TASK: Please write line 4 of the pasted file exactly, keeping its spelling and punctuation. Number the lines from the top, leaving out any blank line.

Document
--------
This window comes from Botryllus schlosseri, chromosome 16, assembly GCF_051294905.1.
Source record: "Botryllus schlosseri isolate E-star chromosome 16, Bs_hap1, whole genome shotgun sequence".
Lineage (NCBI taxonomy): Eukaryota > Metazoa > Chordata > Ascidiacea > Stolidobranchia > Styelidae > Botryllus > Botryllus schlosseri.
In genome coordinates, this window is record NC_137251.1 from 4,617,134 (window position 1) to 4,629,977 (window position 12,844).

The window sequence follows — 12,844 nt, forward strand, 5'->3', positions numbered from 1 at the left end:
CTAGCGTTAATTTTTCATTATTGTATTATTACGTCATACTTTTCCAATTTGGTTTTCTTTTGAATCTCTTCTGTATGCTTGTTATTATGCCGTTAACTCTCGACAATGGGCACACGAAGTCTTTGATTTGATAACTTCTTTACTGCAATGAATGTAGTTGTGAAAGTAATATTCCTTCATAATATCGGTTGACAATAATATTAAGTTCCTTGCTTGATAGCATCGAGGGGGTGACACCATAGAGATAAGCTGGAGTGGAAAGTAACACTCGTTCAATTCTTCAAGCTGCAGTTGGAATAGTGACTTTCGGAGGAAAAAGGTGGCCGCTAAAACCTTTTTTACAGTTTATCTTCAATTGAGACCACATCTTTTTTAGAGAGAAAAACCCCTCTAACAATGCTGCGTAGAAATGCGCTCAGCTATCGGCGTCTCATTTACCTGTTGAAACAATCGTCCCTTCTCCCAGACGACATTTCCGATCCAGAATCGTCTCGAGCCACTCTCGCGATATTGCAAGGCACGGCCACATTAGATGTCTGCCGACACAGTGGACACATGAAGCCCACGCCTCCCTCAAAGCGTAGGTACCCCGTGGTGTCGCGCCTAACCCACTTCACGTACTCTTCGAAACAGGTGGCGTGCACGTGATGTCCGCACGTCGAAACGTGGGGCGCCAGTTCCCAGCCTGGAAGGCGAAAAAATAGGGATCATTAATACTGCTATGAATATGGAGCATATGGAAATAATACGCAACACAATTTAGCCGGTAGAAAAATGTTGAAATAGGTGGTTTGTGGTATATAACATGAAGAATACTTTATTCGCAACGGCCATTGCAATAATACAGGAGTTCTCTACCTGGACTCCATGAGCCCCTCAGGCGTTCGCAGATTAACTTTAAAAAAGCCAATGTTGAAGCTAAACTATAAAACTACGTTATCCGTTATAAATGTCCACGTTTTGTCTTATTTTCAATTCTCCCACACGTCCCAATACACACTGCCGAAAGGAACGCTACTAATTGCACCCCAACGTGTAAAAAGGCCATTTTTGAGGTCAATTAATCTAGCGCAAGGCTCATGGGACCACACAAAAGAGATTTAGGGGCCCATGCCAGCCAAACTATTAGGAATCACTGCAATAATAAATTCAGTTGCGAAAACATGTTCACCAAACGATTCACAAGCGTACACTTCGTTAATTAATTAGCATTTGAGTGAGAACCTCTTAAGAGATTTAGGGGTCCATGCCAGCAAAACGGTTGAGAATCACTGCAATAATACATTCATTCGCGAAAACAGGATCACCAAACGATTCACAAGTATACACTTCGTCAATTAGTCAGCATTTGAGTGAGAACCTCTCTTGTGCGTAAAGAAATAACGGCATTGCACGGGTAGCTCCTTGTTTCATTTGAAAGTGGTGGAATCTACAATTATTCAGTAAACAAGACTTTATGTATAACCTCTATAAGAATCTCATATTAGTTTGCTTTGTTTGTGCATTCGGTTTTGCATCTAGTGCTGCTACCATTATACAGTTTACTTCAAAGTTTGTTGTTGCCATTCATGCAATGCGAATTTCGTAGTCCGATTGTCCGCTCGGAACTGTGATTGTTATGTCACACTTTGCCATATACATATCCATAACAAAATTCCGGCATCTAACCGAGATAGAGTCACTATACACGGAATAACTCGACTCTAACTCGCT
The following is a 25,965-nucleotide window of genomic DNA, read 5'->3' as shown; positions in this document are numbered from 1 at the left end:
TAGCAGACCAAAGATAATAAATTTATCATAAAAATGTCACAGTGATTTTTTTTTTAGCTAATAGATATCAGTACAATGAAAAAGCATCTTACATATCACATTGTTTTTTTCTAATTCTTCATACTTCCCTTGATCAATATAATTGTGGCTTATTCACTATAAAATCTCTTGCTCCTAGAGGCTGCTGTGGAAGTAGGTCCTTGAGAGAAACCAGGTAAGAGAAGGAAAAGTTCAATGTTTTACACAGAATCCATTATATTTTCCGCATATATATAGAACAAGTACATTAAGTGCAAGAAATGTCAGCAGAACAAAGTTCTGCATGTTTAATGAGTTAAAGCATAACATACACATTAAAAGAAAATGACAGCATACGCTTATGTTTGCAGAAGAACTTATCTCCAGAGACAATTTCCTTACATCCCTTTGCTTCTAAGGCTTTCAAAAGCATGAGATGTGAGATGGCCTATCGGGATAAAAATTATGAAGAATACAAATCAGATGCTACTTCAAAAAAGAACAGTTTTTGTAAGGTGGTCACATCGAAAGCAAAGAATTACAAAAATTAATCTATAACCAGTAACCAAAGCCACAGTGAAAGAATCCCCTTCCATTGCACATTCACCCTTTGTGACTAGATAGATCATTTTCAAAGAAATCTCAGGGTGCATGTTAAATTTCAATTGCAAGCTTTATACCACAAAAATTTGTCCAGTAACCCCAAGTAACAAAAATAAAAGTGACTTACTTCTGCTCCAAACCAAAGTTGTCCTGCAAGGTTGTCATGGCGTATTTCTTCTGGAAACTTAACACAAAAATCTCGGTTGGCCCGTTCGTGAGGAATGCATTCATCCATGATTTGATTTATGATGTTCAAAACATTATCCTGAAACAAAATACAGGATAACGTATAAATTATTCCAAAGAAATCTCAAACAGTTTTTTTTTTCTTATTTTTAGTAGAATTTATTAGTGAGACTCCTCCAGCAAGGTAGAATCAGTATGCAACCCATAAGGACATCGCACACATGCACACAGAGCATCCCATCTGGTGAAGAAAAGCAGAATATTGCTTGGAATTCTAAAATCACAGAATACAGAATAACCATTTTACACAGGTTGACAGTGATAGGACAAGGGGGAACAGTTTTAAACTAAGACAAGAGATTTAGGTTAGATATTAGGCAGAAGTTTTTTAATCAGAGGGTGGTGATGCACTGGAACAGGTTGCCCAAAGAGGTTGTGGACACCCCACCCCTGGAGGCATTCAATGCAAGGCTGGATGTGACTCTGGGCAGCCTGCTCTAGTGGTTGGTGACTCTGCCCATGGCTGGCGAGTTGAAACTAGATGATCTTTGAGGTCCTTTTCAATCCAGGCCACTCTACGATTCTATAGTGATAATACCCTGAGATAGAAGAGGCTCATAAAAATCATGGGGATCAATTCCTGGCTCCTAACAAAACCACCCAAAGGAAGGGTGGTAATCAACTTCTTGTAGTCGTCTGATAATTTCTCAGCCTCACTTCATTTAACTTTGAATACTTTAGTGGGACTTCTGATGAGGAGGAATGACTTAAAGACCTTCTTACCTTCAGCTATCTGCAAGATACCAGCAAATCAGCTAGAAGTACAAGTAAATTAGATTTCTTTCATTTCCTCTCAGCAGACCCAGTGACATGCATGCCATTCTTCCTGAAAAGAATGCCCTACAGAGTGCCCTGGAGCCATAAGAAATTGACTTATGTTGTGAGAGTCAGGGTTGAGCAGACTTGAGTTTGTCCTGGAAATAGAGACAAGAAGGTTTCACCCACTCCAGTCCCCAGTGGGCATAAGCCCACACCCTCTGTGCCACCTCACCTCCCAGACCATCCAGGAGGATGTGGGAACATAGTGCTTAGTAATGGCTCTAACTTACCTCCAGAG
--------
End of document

In genome coordinates, this window is record NC_137251.1 from 4,617,134 (window position 1) to 4,629,977 (window position 12,844).